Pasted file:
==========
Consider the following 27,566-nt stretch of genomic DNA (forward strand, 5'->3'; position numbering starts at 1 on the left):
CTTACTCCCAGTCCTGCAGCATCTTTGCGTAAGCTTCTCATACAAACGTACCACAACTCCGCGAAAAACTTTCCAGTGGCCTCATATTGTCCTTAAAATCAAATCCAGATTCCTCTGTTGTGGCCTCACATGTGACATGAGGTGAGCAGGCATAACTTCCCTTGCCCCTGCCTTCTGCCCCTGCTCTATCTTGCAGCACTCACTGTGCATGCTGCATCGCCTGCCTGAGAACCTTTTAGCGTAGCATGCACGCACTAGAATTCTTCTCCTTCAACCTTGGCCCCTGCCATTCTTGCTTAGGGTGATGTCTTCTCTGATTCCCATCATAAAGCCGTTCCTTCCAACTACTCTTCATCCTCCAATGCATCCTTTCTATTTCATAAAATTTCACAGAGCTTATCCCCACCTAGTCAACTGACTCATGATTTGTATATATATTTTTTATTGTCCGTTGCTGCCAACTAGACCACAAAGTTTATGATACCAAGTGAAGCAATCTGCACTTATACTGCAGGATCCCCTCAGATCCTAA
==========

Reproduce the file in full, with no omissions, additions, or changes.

Consider the following 27,566-nt stretch of genomic DNA (forward strand, 5'->3'; position numbering starts at 1 on the left):
CTTACTCCCAGTCCTGCAGCATCTTTGCGTAAGCTTCTCATACAAACGTACCACAACTCCGCGAAAAACTTTCCAGTGGCCTCATATTGTCCTTAAAATCAAATCCAGATTCCTCTGTTGTGGCCTCACATGTGACATGAGGTGAGCAGGCATAACTTCCCTTGCCCCTGCCTTCTGCCCCTGCTCTATCTTGCAGCACTCACTGTGCATGCTGCATCGCCTGCCTGAGAACCTTTTAGCGTAGCATGCACGCACTAGAATTCTTCTCCTTCAACCTTGGCCCCTGCCATTCTTGCTTAGGGTGATGTCTTCTCTGATTCCCATCATAAAGCCGTTCCTTCCAACTACTCTTCATCCTCCAATGCATCCTTTCTATTTCATAAAATTTCACAGAGCTTATCCCCACCTAGTCAACTGACTCATGATTTGTATATATATTTTTTATTGTCCGTTGCTGCCAACTAGACCACAAAGTTTATGATACCAAGTGAAGCAATCTGCACTTATACTGCAGGATCCCCTCAGATCCTAA